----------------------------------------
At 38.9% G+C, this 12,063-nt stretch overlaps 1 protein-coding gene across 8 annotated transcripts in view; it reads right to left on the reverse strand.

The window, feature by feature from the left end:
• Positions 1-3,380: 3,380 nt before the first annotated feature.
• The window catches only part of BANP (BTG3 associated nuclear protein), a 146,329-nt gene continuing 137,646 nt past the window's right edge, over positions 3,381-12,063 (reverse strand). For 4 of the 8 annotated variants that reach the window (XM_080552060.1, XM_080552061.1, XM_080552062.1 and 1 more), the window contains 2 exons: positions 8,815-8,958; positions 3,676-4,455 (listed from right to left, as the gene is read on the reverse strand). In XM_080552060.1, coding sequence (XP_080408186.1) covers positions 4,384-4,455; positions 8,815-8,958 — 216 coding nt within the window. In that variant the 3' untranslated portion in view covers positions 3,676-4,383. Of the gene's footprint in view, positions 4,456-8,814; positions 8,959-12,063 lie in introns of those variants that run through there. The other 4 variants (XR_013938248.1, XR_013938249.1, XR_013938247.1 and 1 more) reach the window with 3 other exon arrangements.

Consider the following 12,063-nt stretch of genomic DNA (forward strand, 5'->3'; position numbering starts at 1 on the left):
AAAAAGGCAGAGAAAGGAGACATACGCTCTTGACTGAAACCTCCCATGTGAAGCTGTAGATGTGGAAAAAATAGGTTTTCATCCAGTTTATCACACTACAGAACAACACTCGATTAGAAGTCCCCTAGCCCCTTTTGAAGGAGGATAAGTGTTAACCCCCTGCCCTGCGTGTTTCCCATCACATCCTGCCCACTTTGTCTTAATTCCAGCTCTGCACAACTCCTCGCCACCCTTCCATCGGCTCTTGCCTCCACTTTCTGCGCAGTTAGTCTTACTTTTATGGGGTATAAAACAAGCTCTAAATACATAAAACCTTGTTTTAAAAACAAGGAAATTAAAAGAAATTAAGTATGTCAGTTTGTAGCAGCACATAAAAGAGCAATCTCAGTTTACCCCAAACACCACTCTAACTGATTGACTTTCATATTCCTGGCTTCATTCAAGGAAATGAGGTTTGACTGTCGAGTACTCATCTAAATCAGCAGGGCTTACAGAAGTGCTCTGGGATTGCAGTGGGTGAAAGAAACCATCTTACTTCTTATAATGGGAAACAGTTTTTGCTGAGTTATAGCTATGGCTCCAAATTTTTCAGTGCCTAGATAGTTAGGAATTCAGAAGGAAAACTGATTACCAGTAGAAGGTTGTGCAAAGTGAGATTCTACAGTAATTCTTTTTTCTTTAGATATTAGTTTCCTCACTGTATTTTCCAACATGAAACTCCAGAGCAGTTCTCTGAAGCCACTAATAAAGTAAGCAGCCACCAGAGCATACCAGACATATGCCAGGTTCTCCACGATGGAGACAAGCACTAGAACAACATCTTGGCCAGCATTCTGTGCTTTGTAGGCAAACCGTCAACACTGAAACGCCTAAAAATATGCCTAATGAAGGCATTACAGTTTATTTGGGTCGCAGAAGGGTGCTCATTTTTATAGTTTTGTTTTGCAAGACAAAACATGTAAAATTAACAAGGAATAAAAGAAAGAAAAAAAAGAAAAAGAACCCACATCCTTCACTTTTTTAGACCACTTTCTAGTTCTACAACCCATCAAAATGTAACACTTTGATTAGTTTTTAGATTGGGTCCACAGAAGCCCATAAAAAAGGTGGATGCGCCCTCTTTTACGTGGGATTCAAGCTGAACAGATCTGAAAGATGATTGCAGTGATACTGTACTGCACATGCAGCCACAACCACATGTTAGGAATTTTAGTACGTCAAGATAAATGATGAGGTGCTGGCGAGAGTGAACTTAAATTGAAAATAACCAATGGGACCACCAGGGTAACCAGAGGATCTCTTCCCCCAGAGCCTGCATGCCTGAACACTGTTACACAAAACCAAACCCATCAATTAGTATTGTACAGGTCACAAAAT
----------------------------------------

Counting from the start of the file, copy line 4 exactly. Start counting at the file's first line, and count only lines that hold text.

• The window catches only part of BANP (BTG3 associated nuclear protein), a 146,329-nt gene continuing 137,646 nt past the window's right edge, over positions 3,381-12,063 (reverse strand). For 4 of the 8 annotated variants that reach the window (XM_080552060.1, XM_080552061.1, XM_080552062.1 and 1 more), the window contains 2 exons: positions 8,815-8,958; positions 3,676-4,455 (listed from right to left, as the gene is read on the reverse strand). In XM_080552060.1, coding sequence (XP_080408186.1) covers positions 4,384-4,455; positions 8,815-8,958 — 216 coding nt within the window. In that variant the 3' untranslated portion in view covers positions 3,676-4,383. Of the gene's footprint in view, positions 4,456-8,814; positions 8,959-12,063 lie in introns of those variants that run through there. The other 4 variants (XR_013938248.1, XR_013938249.1, XR_013938247.1 and 1 more) reach the window with 3 other exon arrangements.